Customers aren’t the only ones flocking to Amazon Pay for the convenience, security, and trust represented by the Amazon brand, either. Thousands of retailers have joined the ranks of Amazon Pay merchants, and that number showed strong growth in 2016. As revealed by the press release, “Active merchants grew more than 120 percent year over year as Amazon Payments expanded support for new verticals, including government payments, travel, digital goods, insurance, entertainment, nonprofits, and charities.”
Offering a bit of the best of both worlds, Amazon Pay allows merchants to take advantage of the Amazon security and fraud protection — without sacrificing customer satisfaction with a disconnected experience. Merchants can maintain their brand identity throughout a customer’s visit, on any device they use to shop.
“Amazon Payments connects merchants with customers that are accustomed to making purchases online,” said Patrick. “By connecting with these customers, merchants are driving higher conversion, increasing sales, and, ultimately, growing their business.”
As described by the Amazon Pay site, “Amazon Pay makes it simple for hundreds of millions of customers around the globe to check-in and checkout using information already stored in their Amazon account. The customer experience is familiar and trusted. In just a few taps, they can complete a transaction without leaving your site. You maintain branding and the ongoing customer relationship. Integrate the payment solution that is built on years of Amazon e-commerce innovation and trusted by merchants and buyers alike.”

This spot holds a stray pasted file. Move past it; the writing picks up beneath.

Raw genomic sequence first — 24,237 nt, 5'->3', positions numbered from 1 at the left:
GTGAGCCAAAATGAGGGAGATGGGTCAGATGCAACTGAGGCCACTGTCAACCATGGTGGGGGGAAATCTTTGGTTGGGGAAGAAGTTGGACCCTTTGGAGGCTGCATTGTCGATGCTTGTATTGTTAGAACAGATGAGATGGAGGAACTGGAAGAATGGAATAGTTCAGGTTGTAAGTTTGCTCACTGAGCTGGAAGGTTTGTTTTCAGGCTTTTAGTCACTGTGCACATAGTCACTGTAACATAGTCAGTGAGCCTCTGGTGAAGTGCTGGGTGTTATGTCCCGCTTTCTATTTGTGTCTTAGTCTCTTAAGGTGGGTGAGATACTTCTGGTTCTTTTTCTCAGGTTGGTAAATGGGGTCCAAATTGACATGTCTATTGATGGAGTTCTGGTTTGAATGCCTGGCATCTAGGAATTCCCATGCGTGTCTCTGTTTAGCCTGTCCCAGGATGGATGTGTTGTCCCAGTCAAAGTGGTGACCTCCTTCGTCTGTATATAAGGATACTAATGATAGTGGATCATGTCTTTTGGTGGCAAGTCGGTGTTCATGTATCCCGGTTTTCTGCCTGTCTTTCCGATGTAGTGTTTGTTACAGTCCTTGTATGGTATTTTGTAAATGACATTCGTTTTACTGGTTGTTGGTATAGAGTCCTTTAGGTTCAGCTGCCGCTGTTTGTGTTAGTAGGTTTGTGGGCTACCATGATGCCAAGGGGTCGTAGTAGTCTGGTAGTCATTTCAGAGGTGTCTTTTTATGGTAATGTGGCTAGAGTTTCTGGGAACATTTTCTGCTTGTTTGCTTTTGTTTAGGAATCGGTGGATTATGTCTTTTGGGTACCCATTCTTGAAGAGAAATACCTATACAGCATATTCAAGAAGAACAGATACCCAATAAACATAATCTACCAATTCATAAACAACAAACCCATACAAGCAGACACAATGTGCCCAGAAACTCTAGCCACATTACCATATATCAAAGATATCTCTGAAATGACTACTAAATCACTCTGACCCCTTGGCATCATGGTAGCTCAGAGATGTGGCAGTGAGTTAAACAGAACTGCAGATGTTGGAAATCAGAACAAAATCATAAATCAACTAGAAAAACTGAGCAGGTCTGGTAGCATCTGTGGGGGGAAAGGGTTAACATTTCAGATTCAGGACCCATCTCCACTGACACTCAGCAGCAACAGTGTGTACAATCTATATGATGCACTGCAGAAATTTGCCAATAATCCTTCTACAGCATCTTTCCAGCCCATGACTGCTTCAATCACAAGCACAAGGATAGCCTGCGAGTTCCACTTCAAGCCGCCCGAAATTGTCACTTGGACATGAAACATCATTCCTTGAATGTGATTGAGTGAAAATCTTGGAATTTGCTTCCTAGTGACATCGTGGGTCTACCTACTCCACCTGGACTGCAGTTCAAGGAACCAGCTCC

Amazon worked on extending its offline influence in 2016, as well, bringing Amazon Pay into brick-and-mortar locations. The company introduced new in-store experiences through its own Amazon Books bookstores and retailer Moda Operandi that further blur the lines between online and offline shopping. For example, Amazon Pay users can enter a physical Moda Operandi boutique and be identified by their Amazon account, via the Amazon app on their cell phone, automatically. They can then browse and shop in-store — and use Amazon Pay to complete the purchase without ever needing to swipe or sign.
Amazon Pay: 20 Years of E-Commerce Innovation at Work
Though the digital wallet has taken more than two decades to secure a foothold, it is finally gaining tangible momentum in the mainstream payments space. Driven by some of the biggest names in retail and technology, including Google, Apple, Samsung, and Amazon, digital payment methods are becoming increasingly prevalent — both online and offline — as consumers strive for a secure, convenient, and connected shopping experience.
Of those industry giants battling in the retail payments space, Amazon seems particularly well poised to help propel payments from plastic to digital, and put a mobile wallet in the pocket of every consumer. With over 33 million users already, Amazon Pay shows no sign of slowing down as the company works to turn Amazon’s hundreds of millions of existing accounts into avid Amazon Pay users — and, once again, redefine the world of retail.
Editorial Note: Opinions expressed here are the author's alone, not those of any bank, credit card issuer, airline or hotel chain, and have not been reviewed, approved or otherwise endorsed by any of these entities.